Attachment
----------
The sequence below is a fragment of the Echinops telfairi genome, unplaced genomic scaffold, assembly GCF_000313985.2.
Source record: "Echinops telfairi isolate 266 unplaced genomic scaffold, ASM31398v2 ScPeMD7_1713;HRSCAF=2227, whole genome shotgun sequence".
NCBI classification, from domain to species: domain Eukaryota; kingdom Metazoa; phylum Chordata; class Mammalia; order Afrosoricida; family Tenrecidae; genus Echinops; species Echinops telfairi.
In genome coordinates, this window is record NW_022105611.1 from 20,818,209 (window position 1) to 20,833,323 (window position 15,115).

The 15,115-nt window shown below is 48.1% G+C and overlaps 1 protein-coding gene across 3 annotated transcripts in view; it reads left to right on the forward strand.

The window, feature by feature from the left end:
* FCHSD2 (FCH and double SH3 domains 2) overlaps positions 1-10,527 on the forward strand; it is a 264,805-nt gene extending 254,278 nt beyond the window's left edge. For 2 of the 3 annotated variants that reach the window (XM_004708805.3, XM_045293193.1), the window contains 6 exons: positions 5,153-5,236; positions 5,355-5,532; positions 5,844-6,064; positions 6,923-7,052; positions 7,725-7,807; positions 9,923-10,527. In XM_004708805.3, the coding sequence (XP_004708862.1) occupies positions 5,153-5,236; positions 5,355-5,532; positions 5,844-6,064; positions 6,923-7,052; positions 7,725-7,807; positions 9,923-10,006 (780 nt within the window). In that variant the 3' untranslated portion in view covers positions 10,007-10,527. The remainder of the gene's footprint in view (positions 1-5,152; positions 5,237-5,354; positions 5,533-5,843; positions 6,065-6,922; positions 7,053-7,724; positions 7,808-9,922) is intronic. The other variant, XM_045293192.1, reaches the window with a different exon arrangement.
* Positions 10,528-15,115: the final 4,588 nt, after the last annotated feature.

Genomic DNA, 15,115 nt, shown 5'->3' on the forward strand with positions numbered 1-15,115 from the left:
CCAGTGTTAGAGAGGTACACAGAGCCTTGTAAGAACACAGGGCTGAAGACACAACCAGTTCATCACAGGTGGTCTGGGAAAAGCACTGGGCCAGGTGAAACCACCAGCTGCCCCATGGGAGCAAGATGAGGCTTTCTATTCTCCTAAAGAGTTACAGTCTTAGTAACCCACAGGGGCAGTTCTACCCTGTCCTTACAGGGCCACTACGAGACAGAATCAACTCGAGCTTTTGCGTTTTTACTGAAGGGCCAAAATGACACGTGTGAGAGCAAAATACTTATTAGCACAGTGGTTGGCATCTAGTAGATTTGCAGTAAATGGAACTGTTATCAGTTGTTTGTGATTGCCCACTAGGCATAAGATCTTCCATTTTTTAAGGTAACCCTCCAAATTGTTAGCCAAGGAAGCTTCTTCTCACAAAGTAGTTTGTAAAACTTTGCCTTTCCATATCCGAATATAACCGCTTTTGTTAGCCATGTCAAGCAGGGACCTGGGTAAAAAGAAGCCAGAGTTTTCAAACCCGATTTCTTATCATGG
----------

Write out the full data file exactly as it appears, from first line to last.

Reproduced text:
The sequence below is a fragment of the Echinops telfairi genome, unplaced genomic scaffold, assembly GCF_000313985.2.
Source record: "Echinops telfairi isolate 266 unplaced genomic scaffold, ASM31398v2 ScPeMD7_1713;HRSCAF=2227, whole genome shotgun sequence".
NCBI classification, from domain to species: domain Eukaryota; kingdom Metazoa; phylum Chordata; class Mammalia; order Afrosoricida; family Tenrecidae; genus Echinops; species Echinops telfairi.
In genome coordinates, this window is record NW_022105611.1 from 20,818,209 (window position 1) to 20,833,323 (window position 15,115).

The 15,115-nt window shown below is 48.1% G+C and overlaps 1 protein-coding gene across 3 annotated transcripts in view; it reads left to right on the forward strand.

The window, feature by feature from the left end:
* FCHSD2 (FCH and double SH3 domains 2) overlaps positions 1-10,527 on the forward strand; it is a 264,805-nt gene extending 254,278 nt beyond the window's left edge. For 2 of the 3 annotated variants that reach the window (XM_004708805.3, XM_045293193.1), the window contains 6 exons: positions 5,153-5,236; positions 5,355-5,532; positions 5,844-6,064; positions 6,923-7,052; positions 7,725-7,807; positions 9,923-10,527. In XM_004708805.3, the coding sequence (XP_004708862.1) occupies positions 5,153-5,236; positions 5,355-5,532; positions 5,844-6,064; positions 6,923-7,052; positions 7,725-7,807; positions 9,923-10,006 (780 nt within the window). In that variant the 3' untranslated portion in view covers positions 10,007-10,527. The remainder of the gene's footprint in view (positions 1-5,152; positions 5,237-5,354; positions 5,533-5,843; positions 6,065-6,922; positions 7,053-7,724; positions 7,808-9,922) is intronic. The other variant, XM_045293192.1, reaches the window with a different exon arrangement.
* Positions 10,528-15,115: the final 4,588 nt, after the last annotated feature.

Genomic DNA, 15,115 nt, shown 5'->3' on the forward strand with positions numbered 1-15,115 from the left:
CCAGTGTTAGAGAGGTACACAGAGCCTTGTAAGAACACAGGGCTGAAGACACAACCAGTTCATCACAGGTGGTCTGGGAAAAGCACTGGGCCAGGTGAAACCACCAGCTGCCCCATGGGAGCAAGATGAGGCTTTCTATTCTCCTAAAGAGTTACAGTCTTAGTAACCCACAGGGGCAGTTCTACCCTGTCCTTACAGGGCCACTACGAGACAGAATCAACTCGAGCTTTTGCGTTTTTACTGAAGGGCCAAAATGACACGTGTGAGAGCAAAATACTTATTAGCACAGTGGTTGGCATCTAGTAGATTTGCAGTAAATGGAACTGTTATCAGTTGTTTGTGATTGCCCACTAGGCATAAGATCTTCCATTTTTTAAGGTAACCCTCCAAATTGTTAGCCAAGGAAGCTTCTTCTCACAAAGTAGTTTGTAAAACTTTGCCTTTCCATATCCGAATATAACCGCTTTTGTTAGCCATGTCAAGCAGGGACCTGGGTAAAAAGAAGCCAGAGTTTTCAAACCCGATTTCTTATCATGG